I have purchased one machine that someone else had cleaned and finished, my W&W 8. Now that I know a little more, I would say I paid too much, but at the time I was happy with the deal and I don't regret getting it. I'll be a little wiser if I ever purchase a 'finished' machine again, but it will have to be a pretty special machine.

As for selling ... I like working on the machines, it's fun. I only expect to get what I paid for them including any parts I had to purchase, and shipping and packaging that I might have to do (averaging them all out - I paid ninety nine cents for one machine, and up to $100 for another ... so average them both to $50). I work on machines only when I have the time and feel inclined to work on them ... so really not all that often. I don't want to be known as "the lady that fixes and sells sewing machines". I kinda just want to have fun and be able to get back the $$ I spent (not counting supplies, I consider those as part of my hobby expense).

I also concentrate on certain types of machines. I don't like the zig-zag machines and I don't like machines that have a 'modern' shape to them like Rocketeers, 301's, etc. I like the "Singer swoop" silhouette ... it appeals to me, as well as some of the older funkier shapes ... like an old Wilcox & Gibbs, or a Grover & Baker.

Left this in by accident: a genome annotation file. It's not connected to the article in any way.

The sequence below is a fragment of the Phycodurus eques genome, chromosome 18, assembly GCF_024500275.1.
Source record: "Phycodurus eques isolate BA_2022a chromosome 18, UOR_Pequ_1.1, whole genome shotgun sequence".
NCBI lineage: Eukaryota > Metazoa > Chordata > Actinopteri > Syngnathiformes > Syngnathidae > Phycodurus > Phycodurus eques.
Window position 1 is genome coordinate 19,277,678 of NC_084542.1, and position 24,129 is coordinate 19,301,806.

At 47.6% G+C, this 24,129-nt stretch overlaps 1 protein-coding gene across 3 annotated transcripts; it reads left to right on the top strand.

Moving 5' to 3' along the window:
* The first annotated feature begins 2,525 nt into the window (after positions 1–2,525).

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Old 09-13-2013, 07:09 PM
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Lets see .... when I get a new to me machine I usually turn it over by hand to see it will sew that way.
Then I'll Tri-Flow it so it can start soaking. I also oil the motor if possible.
Then I check the wiring. Good wiring makes me happy ... less work to do.
Then if the machine looks like it will sew I'll thread it up, put some fabric under the foot and see what happens.

After that I pull off everything that can come off. I clean with oil, Hoppe's or denatured alcohol the mechanical things which needs cleaning.
I usually start under the top if it will come off, then go to the needle bar area, then under neath.
Then when done, I'll go back to the top and do it again.
The bed and arm will get cleaned only with oil and cotton pads or flannel if the machine is old enough to be Japaned and decaled. If it's a newer machine with real paint I'll use Simple Green sprayed on a cloth or paper towell to clean the surface.

I don't always remove the top tension. If the machine sews and the tension is good, I'll run a strip of dental floss, or thick thread or a very thin strip of fabric soaked in oil or solvent between the disks then dry it.
If the tension will not cooperate, or there is lots of gunk or rust I take it apart and clean it.